Methinks you protesteth too much, but maybe it's because you track it. I bought my 2005 987 in 2010 with 80K on it for $20K. It now has 132K. Outside of regular maintenance (tires, oil changes, belts, brake pads, brake fluid changes, spark plugs, air filters, struts) it ate two water pumps, the original at 80K and the cheap pump I put in then at 130K. I check the PS fluid every 30,000 miles and it's fine. Yes, it needed a door latch (bad switch), a convertible top link, and I had the A/C controls redone by StickyNoMore.com. Altogether, if you can do a few things yourself, as cheap to keep as my 1992 Civic. The rear main drips a bit and maybe it could use some bushings, but I can't tell. I love it.
Have you done the math on what you've listed?
2 sets of tires at the non-N-rated discount price of $950 per --- $1900
Oil changes, 9 quarts of Mobil 1 and an aftermarket filter, x 7 --- $800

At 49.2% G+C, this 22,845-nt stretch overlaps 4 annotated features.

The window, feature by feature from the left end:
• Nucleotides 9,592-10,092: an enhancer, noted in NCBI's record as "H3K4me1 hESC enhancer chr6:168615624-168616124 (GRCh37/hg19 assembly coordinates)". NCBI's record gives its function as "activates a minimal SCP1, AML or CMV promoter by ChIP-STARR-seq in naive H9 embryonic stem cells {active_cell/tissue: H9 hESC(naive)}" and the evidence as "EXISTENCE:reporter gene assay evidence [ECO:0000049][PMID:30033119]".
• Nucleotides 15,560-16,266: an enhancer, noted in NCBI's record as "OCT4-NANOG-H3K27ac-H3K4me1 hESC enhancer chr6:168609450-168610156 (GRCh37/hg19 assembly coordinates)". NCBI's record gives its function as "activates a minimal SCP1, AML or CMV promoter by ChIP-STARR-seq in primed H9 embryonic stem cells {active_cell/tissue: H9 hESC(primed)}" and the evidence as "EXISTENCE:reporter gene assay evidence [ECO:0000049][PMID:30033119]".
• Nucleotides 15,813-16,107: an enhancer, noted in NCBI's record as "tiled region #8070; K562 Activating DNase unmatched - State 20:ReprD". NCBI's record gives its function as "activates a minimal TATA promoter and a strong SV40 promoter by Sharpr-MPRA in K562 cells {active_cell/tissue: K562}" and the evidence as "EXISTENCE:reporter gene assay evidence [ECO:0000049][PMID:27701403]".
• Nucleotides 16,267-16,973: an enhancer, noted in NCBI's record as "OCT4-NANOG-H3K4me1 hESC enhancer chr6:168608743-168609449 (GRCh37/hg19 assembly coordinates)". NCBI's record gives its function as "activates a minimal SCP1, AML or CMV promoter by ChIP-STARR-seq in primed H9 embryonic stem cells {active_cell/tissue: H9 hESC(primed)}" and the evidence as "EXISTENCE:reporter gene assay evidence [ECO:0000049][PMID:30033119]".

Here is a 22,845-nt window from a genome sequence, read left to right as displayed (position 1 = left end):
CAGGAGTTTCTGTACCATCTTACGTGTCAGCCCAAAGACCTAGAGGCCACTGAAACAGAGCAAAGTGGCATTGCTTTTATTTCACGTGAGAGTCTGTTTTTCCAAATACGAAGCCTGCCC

Belts, changed yourself --- $200
Plugs --- $100
Air Filter x 2 --- $80
Struts, Bilstein x 4 --- $1200
2 Water Pumps, doing it yourself --- $400
Clips and latch and A/C work --- $400
Total, not including a penny of labor: $5,080. For 52,000 miles.
To put this in perspective, I ran a 2009 Town Car for 103,000 miles for one set of all-seasons ($800), 15 non-synthetic oil changes ($400), and one alignment ($125). That's $1325 for 103,000 miles. Your Boxster is literally ten times more expensive to operate than my Town Car. And that's assuming that you do all the work yourself, which the fellow asking the questions said he couldn't do.
And you're only one IMS problem away from having a $11,300 paperweight behind the seats.